Robert Moffat

Title Missionary
Other Names
Date of Birth 1798-12-21
Date of Death 0000-00-00


Updated 16 Oct 2016

Moffat was born in Scotland in 1795, and died in 1883.  "A gardener with a small education largely of his own making", he was accepted into the London Missionary Society (LMS) in 1819 and came to South Africa the same year. He travelled into the interior of South Africa with an LMS expedition, together with the Reverends John Philip and John Campbell. Thereafter, he was sent to begin missionary work among the baTlhaping in March 1820, establishing a mission station at Kuruman (Kudumane). That year, he persuaded Kgosi Mothibi to move to Kuruman where water was more easily accessible. He was particularly interested in teaching the Batlhaping about irrigation. 

In June 1823, during the difaqane period, Moffat was largely responsible for saving the baTlhaping from a potentially devastating attack by a combined force of baPhuting, baFokeng and baHlakwana (incorrectly described as the "Mantatee," or the Batlokwa of Manthatisi in earlier sources). The latter had been displaced from the Caledon Valley where they had previously resided and were in search of security and new resources. Moffat appealed to the recently converted Griqua who came to the aid of the Batlhaping residents of Dithakong, their recently evacuated capital town. The invaders were repulsed, largely due to (mounted) Griqua firepower. A number of captives were also taken, prompting some commentators to view the incident as a "slave raid", and others to roundly rejects such an interptetation.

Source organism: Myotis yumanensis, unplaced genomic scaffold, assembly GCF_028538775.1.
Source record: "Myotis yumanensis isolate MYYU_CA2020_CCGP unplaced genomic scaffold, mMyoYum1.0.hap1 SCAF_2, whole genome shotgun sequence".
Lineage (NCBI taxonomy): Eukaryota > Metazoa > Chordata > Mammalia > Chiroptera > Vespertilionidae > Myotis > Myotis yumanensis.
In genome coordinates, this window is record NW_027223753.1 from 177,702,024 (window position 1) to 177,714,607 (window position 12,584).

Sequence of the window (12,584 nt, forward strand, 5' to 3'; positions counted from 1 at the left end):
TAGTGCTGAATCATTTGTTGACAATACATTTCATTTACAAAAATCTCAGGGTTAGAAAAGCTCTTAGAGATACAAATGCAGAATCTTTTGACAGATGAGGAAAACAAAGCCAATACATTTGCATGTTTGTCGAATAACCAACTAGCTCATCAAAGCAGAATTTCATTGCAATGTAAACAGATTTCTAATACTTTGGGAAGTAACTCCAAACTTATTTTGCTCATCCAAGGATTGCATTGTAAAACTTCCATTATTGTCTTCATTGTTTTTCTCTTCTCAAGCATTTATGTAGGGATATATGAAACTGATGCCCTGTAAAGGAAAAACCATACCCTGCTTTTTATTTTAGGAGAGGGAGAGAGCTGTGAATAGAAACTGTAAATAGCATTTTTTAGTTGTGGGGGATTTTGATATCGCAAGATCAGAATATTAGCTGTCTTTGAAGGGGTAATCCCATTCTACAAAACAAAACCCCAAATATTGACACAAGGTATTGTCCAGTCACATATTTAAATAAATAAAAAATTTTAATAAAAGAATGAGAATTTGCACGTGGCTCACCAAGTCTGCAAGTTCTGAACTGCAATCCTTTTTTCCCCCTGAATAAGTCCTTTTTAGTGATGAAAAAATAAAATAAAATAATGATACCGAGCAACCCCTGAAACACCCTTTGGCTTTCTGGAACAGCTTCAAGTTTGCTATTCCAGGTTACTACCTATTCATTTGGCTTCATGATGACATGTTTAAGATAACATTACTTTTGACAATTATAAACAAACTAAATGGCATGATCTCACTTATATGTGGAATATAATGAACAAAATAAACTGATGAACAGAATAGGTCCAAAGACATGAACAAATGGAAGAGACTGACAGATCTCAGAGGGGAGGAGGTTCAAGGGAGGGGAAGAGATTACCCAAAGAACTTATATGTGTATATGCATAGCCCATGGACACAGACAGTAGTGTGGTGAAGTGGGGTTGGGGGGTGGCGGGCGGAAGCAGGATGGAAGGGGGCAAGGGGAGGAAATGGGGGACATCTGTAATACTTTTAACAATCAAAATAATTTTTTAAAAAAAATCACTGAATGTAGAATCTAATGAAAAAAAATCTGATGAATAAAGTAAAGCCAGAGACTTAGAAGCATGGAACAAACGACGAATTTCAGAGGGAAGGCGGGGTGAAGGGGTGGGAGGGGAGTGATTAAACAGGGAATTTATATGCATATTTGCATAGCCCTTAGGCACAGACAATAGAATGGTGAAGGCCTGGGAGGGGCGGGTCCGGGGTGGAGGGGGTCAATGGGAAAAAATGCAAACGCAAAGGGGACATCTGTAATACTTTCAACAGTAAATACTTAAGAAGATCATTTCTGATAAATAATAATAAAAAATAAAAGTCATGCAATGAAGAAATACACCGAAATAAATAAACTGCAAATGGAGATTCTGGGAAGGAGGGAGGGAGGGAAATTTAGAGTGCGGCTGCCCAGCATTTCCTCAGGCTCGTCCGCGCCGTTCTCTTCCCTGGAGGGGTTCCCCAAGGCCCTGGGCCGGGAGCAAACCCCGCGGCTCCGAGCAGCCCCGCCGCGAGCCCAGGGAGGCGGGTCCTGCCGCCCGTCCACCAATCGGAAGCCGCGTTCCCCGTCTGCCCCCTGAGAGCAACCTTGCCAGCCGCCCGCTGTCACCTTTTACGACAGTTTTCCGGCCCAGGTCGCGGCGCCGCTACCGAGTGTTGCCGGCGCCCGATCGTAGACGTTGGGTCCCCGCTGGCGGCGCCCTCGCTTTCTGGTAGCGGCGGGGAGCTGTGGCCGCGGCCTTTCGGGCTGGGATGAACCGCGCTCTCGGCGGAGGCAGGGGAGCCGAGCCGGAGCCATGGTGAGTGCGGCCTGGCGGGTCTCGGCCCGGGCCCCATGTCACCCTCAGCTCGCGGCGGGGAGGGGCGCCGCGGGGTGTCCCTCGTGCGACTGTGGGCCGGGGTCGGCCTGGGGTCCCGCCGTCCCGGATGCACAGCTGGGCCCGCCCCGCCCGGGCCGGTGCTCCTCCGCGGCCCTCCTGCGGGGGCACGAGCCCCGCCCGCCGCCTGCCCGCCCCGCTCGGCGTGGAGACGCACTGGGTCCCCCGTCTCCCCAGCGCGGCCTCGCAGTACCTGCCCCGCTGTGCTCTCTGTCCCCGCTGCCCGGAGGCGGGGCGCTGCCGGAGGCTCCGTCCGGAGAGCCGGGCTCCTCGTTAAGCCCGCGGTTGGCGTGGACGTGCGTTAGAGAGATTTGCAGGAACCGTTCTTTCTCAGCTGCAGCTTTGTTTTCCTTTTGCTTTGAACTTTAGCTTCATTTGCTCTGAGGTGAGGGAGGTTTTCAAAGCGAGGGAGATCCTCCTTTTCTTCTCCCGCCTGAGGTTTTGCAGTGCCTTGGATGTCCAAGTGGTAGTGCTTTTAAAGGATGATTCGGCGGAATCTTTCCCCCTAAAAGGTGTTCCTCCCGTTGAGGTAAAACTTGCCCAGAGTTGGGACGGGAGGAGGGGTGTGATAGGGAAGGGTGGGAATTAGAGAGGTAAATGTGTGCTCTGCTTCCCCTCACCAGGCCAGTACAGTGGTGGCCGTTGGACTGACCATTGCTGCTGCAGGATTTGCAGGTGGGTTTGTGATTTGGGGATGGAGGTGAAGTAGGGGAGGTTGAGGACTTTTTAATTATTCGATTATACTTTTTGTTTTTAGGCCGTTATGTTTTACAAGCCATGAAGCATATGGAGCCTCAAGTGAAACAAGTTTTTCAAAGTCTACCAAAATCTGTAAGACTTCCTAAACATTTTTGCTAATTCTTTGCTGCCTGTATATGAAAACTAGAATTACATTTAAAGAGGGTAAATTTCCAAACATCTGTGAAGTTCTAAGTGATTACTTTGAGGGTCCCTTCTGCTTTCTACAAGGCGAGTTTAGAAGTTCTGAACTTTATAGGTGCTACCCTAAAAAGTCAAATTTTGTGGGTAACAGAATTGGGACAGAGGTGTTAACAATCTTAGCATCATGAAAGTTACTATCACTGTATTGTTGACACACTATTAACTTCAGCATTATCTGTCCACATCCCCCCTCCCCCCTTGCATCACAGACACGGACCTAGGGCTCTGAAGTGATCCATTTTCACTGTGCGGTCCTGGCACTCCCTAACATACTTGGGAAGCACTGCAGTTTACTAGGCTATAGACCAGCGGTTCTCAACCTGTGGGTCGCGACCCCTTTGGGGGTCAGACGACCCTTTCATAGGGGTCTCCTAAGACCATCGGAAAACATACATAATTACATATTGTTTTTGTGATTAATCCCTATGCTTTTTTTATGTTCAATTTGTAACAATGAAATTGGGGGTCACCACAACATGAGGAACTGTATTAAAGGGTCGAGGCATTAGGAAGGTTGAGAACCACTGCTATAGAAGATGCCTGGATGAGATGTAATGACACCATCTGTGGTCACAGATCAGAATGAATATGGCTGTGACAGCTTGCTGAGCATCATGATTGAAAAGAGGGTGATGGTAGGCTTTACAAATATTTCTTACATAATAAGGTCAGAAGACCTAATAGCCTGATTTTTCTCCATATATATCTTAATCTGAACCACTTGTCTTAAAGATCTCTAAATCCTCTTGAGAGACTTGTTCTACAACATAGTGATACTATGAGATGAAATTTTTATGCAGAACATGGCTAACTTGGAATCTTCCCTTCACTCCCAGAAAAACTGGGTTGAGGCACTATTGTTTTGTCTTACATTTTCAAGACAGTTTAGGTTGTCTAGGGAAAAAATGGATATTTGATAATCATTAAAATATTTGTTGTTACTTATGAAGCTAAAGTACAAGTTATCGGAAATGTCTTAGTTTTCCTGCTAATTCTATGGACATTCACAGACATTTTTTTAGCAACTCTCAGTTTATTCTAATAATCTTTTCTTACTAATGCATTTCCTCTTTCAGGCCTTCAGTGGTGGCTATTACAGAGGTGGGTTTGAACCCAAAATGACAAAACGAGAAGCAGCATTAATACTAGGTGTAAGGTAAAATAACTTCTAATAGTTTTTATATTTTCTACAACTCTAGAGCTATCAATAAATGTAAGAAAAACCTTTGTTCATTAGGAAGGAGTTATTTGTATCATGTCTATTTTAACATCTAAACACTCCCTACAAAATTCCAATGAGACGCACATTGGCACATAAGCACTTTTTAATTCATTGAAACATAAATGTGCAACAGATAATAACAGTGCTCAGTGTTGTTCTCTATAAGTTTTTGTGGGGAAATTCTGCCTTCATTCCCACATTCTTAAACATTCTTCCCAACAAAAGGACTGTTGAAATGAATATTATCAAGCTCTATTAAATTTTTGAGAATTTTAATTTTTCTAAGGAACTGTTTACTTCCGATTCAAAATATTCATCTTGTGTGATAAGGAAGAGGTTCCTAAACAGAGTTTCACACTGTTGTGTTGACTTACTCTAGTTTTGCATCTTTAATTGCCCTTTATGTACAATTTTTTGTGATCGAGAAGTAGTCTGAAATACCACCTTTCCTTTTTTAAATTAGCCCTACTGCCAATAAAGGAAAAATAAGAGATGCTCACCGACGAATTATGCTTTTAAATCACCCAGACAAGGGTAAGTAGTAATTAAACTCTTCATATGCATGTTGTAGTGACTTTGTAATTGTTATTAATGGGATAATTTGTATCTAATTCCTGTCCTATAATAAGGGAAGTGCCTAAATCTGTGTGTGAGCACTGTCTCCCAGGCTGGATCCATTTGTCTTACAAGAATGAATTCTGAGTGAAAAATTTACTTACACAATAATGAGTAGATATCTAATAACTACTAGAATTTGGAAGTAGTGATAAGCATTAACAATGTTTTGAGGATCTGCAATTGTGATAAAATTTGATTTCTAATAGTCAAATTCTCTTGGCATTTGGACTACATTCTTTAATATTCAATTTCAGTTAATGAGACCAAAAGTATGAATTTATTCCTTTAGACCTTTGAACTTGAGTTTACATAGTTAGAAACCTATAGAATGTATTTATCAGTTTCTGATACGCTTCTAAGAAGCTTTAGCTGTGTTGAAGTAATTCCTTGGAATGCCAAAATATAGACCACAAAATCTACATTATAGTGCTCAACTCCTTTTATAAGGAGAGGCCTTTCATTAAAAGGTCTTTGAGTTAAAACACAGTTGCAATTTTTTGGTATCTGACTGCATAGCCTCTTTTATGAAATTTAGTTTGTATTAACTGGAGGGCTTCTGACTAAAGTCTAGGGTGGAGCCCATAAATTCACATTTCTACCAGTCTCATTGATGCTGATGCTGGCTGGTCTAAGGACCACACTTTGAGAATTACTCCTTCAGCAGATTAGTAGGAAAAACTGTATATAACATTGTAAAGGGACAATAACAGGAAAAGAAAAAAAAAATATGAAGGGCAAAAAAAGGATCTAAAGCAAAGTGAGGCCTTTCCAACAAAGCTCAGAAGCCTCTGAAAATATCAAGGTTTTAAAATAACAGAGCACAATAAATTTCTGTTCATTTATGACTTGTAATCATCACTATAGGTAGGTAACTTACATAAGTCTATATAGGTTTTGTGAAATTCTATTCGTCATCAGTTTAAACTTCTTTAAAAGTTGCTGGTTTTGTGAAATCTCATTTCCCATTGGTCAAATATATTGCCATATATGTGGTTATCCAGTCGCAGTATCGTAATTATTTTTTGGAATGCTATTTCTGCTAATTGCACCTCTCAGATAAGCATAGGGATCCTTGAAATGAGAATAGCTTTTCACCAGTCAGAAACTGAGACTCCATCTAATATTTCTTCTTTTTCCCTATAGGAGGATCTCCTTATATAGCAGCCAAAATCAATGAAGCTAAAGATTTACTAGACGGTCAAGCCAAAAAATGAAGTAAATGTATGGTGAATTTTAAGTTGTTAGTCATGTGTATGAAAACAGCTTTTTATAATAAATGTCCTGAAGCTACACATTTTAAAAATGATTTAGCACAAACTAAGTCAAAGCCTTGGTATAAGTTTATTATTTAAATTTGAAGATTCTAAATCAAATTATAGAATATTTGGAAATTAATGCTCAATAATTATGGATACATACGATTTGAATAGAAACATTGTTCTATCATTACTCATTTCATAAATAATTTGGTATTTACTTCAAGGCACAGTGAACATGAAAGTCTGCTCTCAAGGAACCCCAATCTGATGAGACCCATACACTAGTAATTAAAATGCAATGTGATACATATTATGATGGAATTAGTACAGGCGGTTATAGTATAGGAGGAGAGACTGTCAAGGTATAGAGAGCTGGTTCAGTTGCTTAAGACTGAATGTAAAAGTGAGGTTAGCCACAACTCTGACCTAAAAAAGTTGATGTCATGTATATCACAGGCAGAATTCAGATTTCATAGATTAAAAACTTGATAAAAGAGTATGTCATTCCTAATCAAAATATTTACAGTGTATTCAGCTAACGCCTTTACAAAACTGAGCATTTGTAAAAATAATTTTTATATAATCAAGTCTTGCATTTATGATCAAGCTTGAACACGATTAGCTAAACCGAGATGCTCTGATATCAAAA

The incident created a bond of trust between the baTlhaping and Moffat and eased his missionary endeavours.

He had his first converts in 1829. Moffat was the first person to translate the Bible and Pilgrim's Progress into the seTswana language, and compiled a seTswana-English dictionary, thereby establishing its lexicon. He printed the Bible on a press he brought to Kuruman in 1825. He founded the Moffat Institute, which consisted of a boys' school and a seminary. Moffat married his wife Mary in Cape town, and they had nine children, one of whom, also Mary, married David Livingstone. Moffat travelled into the coutry of the Ndebele under Mzilikazi and recorded his experiences in his book Missionary Labours and Scenes in South Africa, one of two books he wrote about his work with the Batswana. On one of these visits in 1829, he recorded  'the ruins of innumerable towns, some of amazing extent,' in the present day Magaliesberg.   Moffat retired in 1870 after 53 years of missionary work, all of it at Kuruman.    

South Africa's North-West province: A Guide to its History and Heritage. © 2017

With special thanks to our sponsors